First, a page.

Legal News

Flores v. Presbyterian Intercommunity Hospital (recent decision on general vs. professional negligence for purposes of applying statute of limitations).

Last week, Division Three of the Second Appellate District issued its decision in Flores v. Presbyterian Intercommunity Hospital (Feb. 27, 2013) 13 C.D.O.S. 2163, a troubling decision for healthcare defendants and their counsel. The Flores court analyzed the question of whether a plaintiff's case sounds in general v. professional negligence for purposes of determining the applicable statute of limitations. The court held that plaintiff's allegations of having been injured as a result of collapsing bedrails while a patient at defendant hospital stated a claim for ordinary negligence and premises liability rather than professional negligence. In so holding, the court reversed the trial court's sustaining of defendant's demurrer without leave to amend on the ground that plaintiff's claim was not timely filed. Because the appellate court held plaintiff's claim was one of general negligence, the longer, two-year statute of limitations set out in CCP section 335.1 applied, not the one-year from date of discovery statute of limitations for professional negligence embodied in CCP section 340.5.

Plaintiff Catherine Flores filed her complaint just three days shy of the two year anniversary of the date she claims she injured her knee and elbow at defendant hospital when her bedrail collapsed and she fell to the floor. Plaintiff claimed the collapsing of the bedrail did not involve the rendering of professional services and that it "was only after the rendition of all professional services (i.e., the assessment of Plaintiff's condition and medical decision to employ siderails), and after the siderails had been negligently latched, that those siderails collapsed, injuring Plaintiff." Defendant hospital demurred. The trial court held the action was time-barred by the shorter statute of limitations for medical negligence because "[e]nsuring bedrails, to the extent they are needed by a particular patient, are properly raised or lowered and properly latched is a duty that arises from the professional services being rendered. Plaintiff's claim is governed by section 340.5." Flores appealed the order of dismissal after defendant hospital's demurrer was sustained without leave to amend.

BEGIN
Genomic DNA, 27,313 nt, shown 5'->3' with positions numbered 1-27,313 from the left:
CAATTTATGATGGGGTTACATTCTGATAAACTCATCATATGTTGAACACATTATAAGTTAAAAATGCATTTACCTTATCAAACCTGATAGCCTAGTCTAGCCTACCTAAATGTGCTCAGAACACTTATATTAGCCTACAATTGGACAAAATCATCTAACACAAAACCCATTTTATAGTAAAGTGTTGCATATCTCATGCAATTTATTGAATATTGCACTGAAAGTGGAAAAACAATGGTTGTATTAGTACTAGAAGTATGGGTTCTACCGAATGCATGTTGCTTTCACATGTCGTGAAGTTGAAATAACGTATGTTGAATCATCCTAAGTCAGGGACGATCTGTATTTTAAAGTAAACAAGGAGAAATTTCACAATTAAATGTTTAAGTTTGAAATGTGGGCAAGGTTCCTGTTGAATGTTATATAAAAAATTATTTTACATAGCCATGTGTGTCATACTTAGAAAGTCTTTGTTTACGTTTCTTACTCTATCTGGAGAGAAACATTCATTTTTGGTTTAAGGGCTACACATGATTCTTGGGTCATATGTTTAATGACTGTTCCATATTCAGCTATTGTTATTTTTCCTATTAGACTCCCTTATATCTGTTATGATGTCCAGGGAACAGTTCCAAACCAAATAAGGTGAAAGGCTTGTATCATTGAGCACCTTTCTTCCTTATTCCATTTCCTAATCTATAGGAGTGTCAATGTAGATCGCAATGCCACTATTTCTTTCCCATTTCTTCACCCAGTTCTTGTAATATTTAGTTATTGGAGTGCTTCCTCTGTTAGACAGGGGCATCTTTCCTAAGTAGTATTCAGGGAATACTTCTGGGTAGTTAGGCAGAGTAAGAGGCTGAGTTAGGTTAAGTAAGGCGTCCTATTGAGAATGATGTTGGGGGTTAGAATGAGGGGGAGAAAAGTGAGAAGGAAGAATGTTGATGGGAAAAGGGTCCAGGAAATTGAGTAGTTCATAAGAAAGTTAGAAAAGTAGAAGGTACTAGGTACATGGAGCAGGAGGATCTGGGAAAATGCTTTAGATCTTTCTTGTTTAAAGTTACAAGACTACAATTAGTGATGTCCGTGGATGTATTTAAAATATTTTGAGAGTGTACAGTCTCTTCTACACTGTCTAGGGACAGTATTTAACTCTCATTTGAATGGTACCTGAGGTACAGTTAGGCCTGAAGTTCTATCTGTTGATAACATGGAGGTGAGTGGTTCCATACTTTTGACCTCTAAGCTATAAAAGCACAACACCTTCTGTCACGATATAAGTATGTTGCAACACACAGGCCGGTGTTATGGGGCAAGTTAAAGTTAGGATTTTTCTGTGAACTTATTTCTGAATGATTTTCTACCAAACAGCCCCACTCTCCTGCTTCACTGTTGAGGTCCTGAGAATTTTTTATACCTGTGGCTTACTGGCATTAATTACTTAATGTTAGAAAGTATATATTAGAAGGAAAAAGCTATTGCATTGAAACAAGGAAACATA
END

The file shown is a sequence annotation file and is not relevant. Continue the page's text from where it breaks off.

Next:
The appellate court went through a fairly comprehensive discussion of the case law--both pre- and post-MICRA--that addressed fact patterns similar to the one at bar. It then held that, based on its survey of case law and statutory analysis, plaintiff's action was actually one for ordinary, not professional, negligence and therefore was timely filed. The court stated the "essential issue" before it was "whether Flores' fall from a hospital bed constituted professional negligence or ordinary negligence. In its opinion, the collapsing bedrail was an "equipment failure" completely unrelated to the rendition of professional services: "We conclude the instant fact situation, consisting of a collapsed bed rail, does not constitute professional negligence. The test under section 340.5 is whether " ' "the negligent act occurred in the rendering of services for which the health care provider is licensed." ' " The court explained that not every tortious act inflicted on a "patient...amounts to professional negligence."

In reversing the trial court, the Court of Appeals patently rejected the dictum in Murillo v. Good Samaritan Hospital, a post-MICRA bedrail decision (involving the alleged negligent failure to raise the bedrails) in which the court notes that because a fundamental purpose of a hospital is to provide a "safe environment within which diagnosis, treatment , and recovery can be carried out," an unsafe environment, by extension, constituted a breach of the hospital's professional duty of care to a patient, and therefore constituted professional, rather than general negligence.

The distinction by the Flores court that a collapsed bedrail constitutes an equipment failure rather than a negligent rendition of professional services and therefore sounds in general rather than professional negligence, is a bad precedent. If it stands, it could amount to an erosion of MICRA. This is not a situation in which a person is injured by a collapsing chair in a hospital waiting room or in the hospital parking lot, but rather, one in which an in-patient is allegedly injured by the negligent use or maintenance of a piece of hospital equipment integral to the patient's care--a hospital bed. However, the court specifically stated plaintiff's claim sounded in "ordinary negligence because the negligence did not occur in the rendering of professional services," but rather, was a result of the hospital's failure to use reasonable care in the maintenance of its premises and equipment "which were open to Plaintiff and the public."